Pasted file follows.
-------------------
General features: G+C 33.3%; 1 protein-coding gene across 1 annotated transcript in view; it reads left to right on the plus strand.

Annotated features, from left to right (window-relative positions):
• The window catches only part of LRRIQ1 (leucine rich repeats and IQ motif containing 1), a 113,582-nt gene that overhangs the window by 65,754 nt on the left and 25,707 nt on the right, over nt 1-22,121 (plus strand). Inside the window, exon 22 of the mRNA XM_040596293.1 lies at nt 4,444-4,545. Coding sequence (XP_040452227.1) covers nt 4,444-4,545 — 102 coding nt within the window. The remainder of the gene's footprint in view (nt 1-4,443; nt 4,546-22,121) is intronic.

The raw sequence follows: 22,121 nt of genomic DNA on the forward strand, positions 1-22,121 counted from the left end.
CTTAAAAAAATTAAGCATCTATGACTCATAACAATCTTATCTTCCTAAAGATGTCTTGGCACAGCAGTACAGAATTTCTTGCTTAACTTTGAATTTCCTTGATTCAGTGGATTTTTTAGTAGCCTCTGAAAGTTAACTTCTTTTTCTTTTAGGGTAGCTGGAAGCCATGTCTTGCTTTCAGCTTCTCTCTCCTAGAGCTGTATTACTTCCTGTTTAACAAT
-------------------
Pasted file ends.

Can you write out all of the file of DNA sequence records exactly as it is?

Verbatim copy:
General features: G+C 33.3%; 1 protein-coding gene across 1 annotated transcript in view; it reads left to right on the plus strand.

Annotated features, from left to right (window-relative positions):
• The window catches only part of LRRIQ1 (leucine rich repeats and IQ motif containing 1), a 113,582-nt gene that overhangs the window by 65,754 nt on the left and 25,707 nt on the right, over nt 1-22,121 (plus strand). Inside the window, exon 22 of the mRNA XM_040596293.1 lies at nt 4,444-4,545. Coding sequence (XP_040452227.1) covers nt 4,444-4,545 — 102 coding nt within the window. The remainder of the gene's footprint in view (nt 1-4,443; nt 4,546-22,121) is intronic.

The raw sequence follows: 22,121 nt of genomic DNA on the forward strand, positions 1-22,121 counted from the left end.
CTTAAAAAAATTAAGCATCTATGACTCATAACAATCTTATCTTCCTAAAGATGTCTTGGCACAGCAGTACAGAATTTCTTGCTTAACTTTGAATTTCCTTGATTCAGTGGATTTTTTAGTAGCCTCTGAAAGTTAACTTCTTTTTCTTTTAGGGTAGCTGGAAGCCATGTCTTGCTTTCAGCTTCTCTCTCCTAGAGCTGTATTACTTCCTGTTTAACAAT